Wilkinson knew he was far from being the most talented player of his generation. He never had Dan Carter’s pace, or Frédéric Michalak’s eye for a gap, but what he did have was the strongest of minds. He turned himself into the toughest tackling flyhalf the game had ever seen, changing our perception of what was expected of a 10 in defence, and through hour after hour of practice he became for a while the leading point-scorer in Test rugby, finishing with a total of 1,246, of which 108 came from drop goals, including that one in the last minute of extra time of the 2003 World Cup final. He broke Australian hearts with the kick, as he shattered the hearts of everyone in Toulon when he retired at the end of this season.
I had the good fortune to be in the Stade de France on 31 May as Wilkinson, cool and clinical in the maelstrom of emotion that threatened to overwhelm Toulon, steered his side to their first Top 14 title in 22 years with 15 points in their 18-10 victory over Castres. It also secured Toulon a European and domestic double, and crowned them the indisputable kings of northern hemisphere rugby.
Seconds after the final whistle the Stade de France sound system blasted out ‘God Save the Queen’. It was one of the strangest – and most magnificent – moments of my sporting life, to be joined in my national anthem by 20 000 French men and women.
But that’s the ‘Wilkinson Influence’. As Woodward said: ‘His professionalism, his character and everything he stood for in the game rubbed off on all of us. Thank you, Jonny.’
NUMBERS THAT MATTER
17 – The number of years Wilkinson spent playing professional rugby.
18:314 – Wilkinson’s age, in years and days, when he made his Test debut for England, against Ireland at Twickenham in 1998, which made him England’s second youngest debutant (Colin Laird was 18 years and 124 days old when he played his first match in 1927).
97 – The number of Tests Wilkinson played (91 for England and six for the Lions).
1,246 – The number of Test points he scored, via seven tries, 169 conversions, 255 penalties and 36 drop goals (only Dan Carter, with 1,442, has scored more).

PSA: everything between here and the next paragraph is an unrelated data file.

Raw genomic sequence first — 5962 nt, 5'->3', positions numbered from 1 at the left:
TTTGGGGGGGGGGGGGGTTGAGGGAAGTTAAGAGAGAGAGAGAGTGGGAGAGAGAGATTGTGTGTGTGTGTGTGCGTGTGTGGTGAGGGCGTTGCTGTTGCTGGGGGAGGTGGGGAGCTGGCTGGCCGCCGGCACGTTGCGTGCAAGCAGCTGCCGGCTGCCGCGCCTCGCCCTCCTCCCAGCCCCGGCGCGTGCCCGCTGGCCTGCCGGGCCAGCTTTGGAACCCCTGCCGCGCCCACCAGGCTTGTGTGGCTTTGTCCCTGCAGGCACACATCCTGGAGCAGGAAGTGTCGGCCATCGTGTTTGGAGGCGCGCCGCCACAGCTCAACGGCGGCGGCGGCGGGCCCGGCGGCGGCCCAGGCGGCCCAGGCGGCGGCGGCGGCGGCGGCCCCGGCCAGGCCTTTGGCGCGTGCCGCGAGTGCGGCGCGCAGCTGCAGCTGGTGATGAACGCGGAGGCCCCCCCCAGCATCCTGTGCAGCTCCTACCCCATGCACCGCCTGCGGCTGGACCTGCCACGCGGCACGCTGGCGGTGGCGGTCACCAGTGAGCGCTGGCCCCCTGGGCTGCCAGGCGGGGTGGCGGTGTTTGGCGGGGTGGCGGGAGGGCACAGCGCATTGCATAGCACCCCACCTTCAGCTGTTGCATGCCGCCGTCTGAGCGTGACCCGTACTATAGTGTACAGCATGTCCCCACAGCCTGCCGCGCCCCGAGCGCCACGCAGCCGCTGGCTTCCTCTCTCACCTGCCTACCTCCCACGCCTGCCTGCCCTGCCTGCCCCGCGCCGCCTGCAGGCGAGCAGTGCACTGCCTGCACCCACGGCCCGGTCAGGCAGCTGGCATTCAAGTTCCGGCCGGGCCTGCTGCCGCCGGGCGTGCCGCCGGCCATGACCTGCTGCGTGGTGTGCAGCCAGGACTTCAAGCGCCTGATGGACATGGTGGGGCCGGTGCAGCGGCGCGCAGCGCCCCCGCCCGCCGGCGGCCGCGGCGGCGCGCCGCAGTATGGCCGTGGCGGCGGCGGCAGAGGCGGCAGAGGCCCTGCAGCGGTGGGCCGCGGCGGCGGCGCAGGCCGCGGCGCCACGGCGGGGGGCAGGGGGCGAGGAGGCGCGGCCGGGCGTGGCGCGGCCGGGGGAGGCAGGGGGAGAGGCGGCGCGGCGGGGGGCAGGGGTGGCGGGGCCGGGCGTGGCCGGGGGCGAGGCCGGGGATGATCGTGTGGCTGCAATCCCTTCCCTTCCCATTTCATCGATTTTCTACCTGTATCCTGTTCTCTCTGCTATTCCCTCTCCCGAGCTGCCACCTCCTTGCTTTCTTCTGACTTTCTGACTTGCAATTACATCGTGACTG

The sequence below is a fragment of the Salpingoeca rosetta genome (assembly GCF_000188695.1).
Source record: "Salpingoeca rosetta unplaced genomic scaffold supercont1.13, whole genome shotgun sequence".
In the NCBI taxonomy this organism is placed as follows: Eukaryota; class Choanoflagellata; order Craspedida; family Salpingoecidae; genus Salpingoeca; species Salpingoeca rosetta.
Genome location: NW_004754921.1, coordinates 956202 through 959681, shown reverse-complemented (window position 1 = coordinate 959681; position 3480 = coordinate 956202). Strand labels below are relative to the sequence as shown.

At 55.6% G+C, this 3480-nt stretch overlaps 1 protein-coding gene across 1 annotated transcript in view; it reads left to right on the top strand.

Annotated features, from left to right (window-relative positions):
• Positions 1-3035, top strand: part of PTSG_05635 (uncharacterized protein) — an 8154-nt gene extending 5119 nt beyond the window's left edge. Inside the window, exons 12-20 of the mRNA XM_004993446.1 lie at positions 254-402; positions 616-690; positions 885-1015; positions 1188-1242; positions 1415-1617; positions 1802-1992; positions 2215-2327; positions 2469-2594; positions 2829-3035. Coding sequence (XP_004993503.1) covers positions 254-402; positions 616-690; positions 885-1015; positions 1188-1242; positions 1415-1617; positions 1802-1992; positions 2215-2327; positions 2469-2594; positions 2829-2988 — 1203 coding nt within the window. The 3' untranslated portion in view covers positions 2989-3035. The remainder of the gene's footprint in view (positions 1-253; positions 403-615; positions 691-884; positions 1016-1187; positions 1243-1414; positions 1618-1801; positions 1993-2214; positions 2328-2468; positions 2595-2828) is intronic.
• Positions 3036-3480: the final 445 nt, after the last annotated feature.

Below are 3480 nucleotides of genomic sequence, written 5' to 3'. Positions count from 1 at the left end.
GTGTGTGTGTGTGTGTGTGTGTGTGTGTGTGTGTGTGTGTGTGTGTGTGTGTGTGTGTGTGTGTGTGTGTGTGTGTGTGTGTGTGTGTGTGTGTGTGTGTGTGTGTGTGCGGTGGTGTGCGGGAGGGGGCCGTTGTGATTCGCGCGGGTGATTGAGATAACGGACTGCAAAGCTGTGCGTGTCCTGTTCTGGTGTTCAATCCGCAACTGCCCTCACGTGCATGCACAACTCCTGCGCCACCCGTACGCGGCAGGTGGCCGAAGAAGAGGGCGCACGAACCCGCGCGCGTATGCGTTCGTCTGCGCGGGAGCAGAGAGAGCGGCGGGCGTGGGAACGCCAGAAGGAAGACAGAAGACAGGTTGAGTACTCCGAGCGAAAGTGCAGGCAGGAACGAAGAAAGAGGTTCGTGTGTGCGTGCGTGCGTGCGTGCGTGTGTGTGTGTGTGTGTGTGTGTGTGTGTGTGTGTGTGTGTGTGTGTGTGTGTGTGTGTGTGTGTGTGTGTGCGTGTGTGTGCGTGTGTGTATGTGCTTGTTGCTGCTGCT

36 – The record number of Test drop goals he kicked, eight more than the next best, Hugo Porta.
4 – The number of World Cups he participated in (1999, 2003, 2007 and 2011).
277 – The record number of World Cup points he scored, in 19 matches (a try, 28 conversions, 58 penalties and 14 drop goals).
5 – The number of trophies he won with England – the World Cup in 2003 and the Six Nations in 2000, 2001, 2003 (Grand Slam) and 2011.
20 – The minute of extra time in the 2003 World Cup final in which he kicked a drop goal to give England a 20-17 lead.
1,169 – The number of days between Wilkinson’s appearance in the 2003 World Cup final and his next appearance for England, against Scotland at Twickenham in the 2007 Six Nations, because of knee ligament, arm, shoulder and kidney problems.
2 – The number of trophies Wilkinson won with Newcastle (the English Premiership in 1998-99 and the Anglo-Welsh Cup in 2001-02).
3 – The number of trophies he won with Toulon (the European Cup in 2012-13 and 2013-14 and the Top 14 in 2013-14).
141 – The number of matches he played for Toulon from 2009 to 2014.
2,055 – The number of points he scored for Toulon.
56,000 – Wilkinson’s monthly salary, in euros, during his last year with Toulon, making him the world’s highest paid rugby player.
– This article first appeared in the July 2014 issue of SA Rugby magazine